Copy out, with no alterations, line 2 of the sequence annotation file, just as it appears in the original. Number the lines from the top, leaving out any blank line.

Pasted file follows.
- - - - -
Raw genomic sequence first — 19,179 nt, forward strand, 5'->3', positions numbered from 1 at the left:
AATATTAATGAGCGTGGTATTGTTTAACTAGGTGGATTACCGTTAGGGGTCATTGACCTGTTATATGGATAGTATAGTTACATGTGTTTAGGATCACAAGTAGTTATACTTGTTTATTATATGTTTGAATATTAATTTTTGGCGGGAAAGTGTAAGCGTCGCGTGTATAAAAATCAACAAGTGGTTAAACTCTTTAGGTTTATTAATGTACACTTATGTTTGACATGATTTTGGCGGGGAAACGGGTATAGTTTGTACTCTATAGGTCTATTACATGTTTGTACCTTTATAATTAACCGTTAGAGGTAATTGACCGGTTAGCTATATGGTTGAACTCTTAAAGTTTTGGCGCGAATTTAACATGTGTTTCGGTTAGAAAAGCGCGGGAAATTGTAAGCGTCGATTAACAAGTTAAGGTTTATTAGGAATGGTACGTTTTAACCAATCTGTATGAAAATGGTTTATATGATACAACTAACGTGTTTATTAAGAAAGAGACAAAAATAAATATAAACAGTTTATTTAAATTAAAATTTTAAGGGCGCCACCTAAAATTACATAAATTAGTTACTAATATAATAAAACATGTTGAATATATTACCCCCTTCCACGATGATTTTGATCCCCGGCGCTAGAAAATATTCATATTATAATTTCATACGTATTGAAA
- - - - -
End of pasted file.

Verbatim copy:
AATATTAATGAGCGTGGTATTGTTTAACTAGGTGGATTACCGTTAGGGGTCATTGACCTGTTATATGGATAGTATAGTTACATGTGTTTAGGATCACAAGTAGTTATACTTGTTTATTATATGTTTGAATATTAATTTTTGGCGGGAAAGTGTAAGCGTCGCGTGTATAAAAATCAACAAGTGGTTAAACTCTTTAGGTTTATTAATGTACACTTATGTTTGACATGATTTTGGCGGGGAAACGGGTATAGTTTGTACTCTATAGGTCTATTACATGTTTGTACCTTTATAATTAACCGTTAGAGGTAATTGACCGGTTAGCTATATGGTTGAACTCTTAAAGTTTTGGCGCGAATTTAACATGTGTTTCGGTTAGAAAAGCGCGGGAAATTGTAAGCGTCGATTAACAAGTTAAGGTTTATTAGGAATGGTACGTTTTAACCAATCTGTATGAAAATGGTTTATATGATACAACTAACGTGTTTATTAAGAAAGAGACAAAAATAAATATAAACAGTTTATTTAAATTAAAATTTTAAGGGCGCCACCTAAAATTACATAAATTAGTTACTAATATAATAAAACATGTTGAATATATTACCCCCTTCCACGATGATTTTGATCCCCGGCGCTAGAAAATATTCATATTATAATTTCATACGTATTGAAA